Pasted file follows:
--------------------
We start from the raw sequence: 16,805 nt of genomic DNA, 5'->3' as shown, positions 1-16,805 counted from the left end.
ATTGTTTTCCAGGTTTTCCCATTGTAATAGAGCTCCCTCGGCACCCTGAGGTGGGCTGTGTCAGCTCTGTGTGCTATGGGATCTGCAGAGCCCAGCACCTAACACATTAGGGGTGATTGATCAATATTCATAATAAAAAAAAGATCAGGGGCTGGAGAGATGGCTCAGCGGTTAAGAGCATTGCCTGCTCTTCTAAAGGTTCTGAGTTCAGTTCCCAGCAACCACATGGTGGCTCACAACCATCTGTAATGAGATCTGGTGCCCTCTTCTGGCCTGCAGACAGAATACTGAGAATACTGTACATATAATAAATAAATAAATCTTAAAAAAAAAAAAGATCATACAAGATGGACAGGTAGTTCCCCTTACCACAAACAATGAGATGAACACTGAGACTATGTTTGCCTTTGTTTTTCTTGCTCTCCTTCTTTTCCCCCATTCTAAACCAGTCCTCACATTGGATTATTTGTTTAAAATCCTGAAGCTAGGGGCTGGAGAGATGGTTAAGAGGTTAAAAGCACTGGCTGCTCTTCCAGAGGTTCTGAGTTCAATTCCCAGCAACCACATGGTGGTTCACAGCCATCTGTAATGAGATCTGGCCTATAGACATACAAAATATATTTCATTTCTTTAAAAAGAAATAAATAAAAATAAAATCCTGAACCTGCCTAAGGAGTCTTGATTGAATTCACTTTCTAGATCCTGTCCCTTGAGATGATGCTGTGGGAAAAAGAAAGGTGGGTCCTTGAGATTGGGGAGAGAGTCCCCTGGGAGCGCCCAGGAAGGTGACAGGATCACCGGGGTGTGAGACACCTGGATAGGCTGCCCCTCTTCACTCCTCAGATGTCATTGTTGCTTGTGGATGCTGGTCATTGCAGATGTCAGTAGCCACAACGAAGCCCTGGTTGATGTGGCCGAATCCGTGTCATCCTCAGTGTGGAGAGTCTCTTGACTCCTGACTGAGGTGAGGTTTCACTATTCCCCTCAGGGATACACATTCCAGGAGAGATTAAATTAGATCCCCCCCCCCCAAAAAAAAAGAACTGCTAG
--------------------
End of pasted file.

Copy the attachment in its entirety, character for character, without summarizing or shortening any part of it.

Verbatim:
We start from the raw sequence: 16,805 nt of genomic DNA, 5'->3' as shown, positions 1-16,805 counted from the left end.
ATTGTTTTCCAGGTTTTCCCATTGTAATAGAGCTCCCTCGGCACCCTGAGGTGGGCTGTGTCAGCTCTGTGTGCTATGGGATCTGCAGAGCCCAGCACCTAACACATTAGGGGTGATTGATCAATATTCATAATAAAAAAAAGATCAGGGGCTGGAGAGATGGCTCAGCGGTTAAGAGCATTGCCTGCTCTTCTAAAGGTTCTGAGTTCAGTTCCCAGCAACCACATGGTGGCTCACAACCATCTGTAATGAGATCTGGTGCCCTCTTCTGGCCTGCAGACAGAATACTGAGAATACTGTACATATAATAAATAAATAAATCTTAAAAAAAAAAAAGATCATACAAGATGGACAGGTAGTTCCCCTTACCACAAACAATGAGATGAACACTGAGACTATGTTTGCCTTTGTTTTTCTTGCTCTCCTTCTTTTCCCCCATTCTAAACCAGTCCTCACATTGGATTATTTGTTTAAAATCCTGAAGCTAGGGGCTGGAGAGATGGTTAAGAGGTTAAAAGCACTGGCTGCTCTTCCAGAGGTTCTGAGTTCAATTCCCAGCAACCACATGGTGGTTCACAGCCATCTGTAATGAGATCTGGCCTATAGACATACAAAATATATTTCATTTCTTTAAAAAGAAATAAATAAAAATAAAATCCTGAACCTGCCTAAGGAGTCTTGATTGAATTCACTTTCTAGATCCTGTCCCTTGAGATGATGCTGTGGGAAAAAGAAAGGTGGGTCCTTGAGATTGGGGAGAGAGTCCCCTGGGAGCGCCCAGGAAGGTGACAGGATCACCGGGGTGTGAGACACCTGGATAGGCTGCCCCTCTTCACTCCTCAGATGTCATTGTTGCTTGTGGATGCTGGTCATTGCAGATGTCAGTAGCCACAACGAAGCCCTGGTTGATGTGGCCGAATCCGTGTCATCCTCAGTGTGGAGAGTCTCTTGACTCCTGACTGAGGTGAGGTTTCACTATTCCCCTCAGGGATACACATTCCAGGAGAGATTAAATTAGATCCCCCCCCCCCAAAAAAAAAGAACTGCTAG